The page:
Jacqueline Allan’s PhD research looks at psychological risk and protective factors in variations of blood sugar in those with type 1 diabetes. She explains: ‘Anxiety, stress and hormones can all affect blood sugar levels in people with type 1 diabetes. If blood sugar levels are not controlled by daily insulin injections then the body begins to destroy its own tissues and organs. There are people with type 1 diabetes – often, but not always, young women – who will deliberately omit to take their insulin in order to achieve rapid weight loss. This is incredibly dangerous and can lead to serious health complications and death. It is an eating disorder in its own right with a very different etiology and prognosis from anorexia and bulimia, but it remains largely unrecognised.’
Jacqueline is a recipient of a Birkbeck Anniversary Scholarship, one of 20 scholarships that were offered this year to mark the 190 year anniversary of the College. The Anniversary Scholarships offer full tuition fees and a stipend of £13,726 per year.
Jacqueline also received a scholarship for her undergraduate psychology degree at Birkbeck – for which she was awarded first class honours – and says that she is extremely grateful to the College. Having suffered from diabulimia – the eating disorder which she now investigates, Jacqueline says: ‘I feel extremely blessed to have found myself here and I’m incredibly grateful to Birkbeck. It’s given me a life that I never thought possible. Birkbeck has turned my life around.’
Jacqueline started a charity six years ago to offer support to people suffering with diabulimia. She says: ‘People with diabulimia were often not recognised as having an eating disorder and were classed as being non-compliant with their treatment regime. They would be offered advice on insulin management but there was no psychological support.’
‘I wanted to be in the best position possible to help the people that turned to the charity, and I knew that to do that I needed to study psychology. I looked at the research reputation of Birkbeck, which was very impressive – it’s one of the top five places in the UK for psychological research. Although I did receive offers from other universities, I felt at home at Birkbeck. All of the tutors have been amazing, and when you look at the students in the class so many of them already have practical experience in the area that they are studying. It makes the conversations that you have in class really meaningful.’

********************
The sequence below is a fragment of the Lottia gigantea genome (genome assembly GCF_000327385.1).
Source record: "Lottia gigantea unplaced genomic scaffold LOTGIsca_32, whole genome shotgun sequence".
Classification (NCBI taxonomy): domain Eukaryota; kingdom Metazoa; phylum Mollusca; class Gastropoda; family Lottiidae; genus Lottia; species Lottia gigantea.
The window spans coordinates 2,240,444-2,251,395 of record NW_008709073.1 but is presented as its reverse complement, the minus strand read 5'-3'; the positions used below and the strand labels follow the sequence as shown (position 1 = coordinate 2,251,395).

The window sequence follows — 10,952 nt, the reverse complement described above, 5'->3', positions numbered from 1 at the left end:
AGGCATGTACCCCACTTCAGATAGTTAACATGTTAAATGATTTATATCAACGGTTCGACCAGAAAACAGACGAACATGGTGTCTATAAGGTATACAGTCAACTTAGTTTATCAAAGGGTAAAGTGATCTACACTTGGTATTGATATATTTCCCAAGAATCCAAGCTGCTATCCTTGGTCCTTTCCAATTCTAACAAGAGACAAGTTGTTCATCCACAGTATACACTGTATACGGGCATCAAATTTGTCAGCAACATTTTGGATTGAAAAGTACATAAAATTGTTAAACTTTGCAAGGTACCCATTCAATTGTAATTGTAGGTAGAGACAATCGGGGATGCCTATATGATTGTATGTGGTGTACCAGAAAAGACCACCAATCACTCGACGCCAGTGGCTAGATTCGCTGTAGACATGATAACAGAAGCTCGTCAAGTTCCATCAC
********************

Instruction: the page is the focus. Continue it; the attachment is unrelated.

Although classes were stimulating and enjoyable, Jacqueline admits that at times it was hard work. She says: ‘I worked really hard, but you definitely get out of it what you put into it. And although it took a lot of time, it didn’t feel like work because it was so enjoyable. I knew that getting the degree would be the best way to make a difference through my charity work and that was a driving force for me.’
Jacqueline delayed starting her undergraduate degree for a year so that she could make sure she was healthy enough to be successful. She credits her achievements at Birkbeck with playing an important part in her recovery, saying: ‘It’s been totally transformative, and I feel completely different about myself. I am able to get my value from my academic progress. That’s what’s really kept me going – knowing that I’m improving all the time, and that what I do now is so much more important that what I look like. That knowledge protects me from the thoughts and problems that I have suffered with. I can’t really put it into words how grateful I am to Birkbeck.’
‘Diabetics with Eating Disorders has organised support groups for ten years, but to have the academic side as well as the subjective side is really exciting. My professional goals and my personal goals are one and the same thing now and when I actually stop and think about that it’s mind-blowing. My work is my PhD but my PhD is done solely on behalf of people who have supported me and who I support.’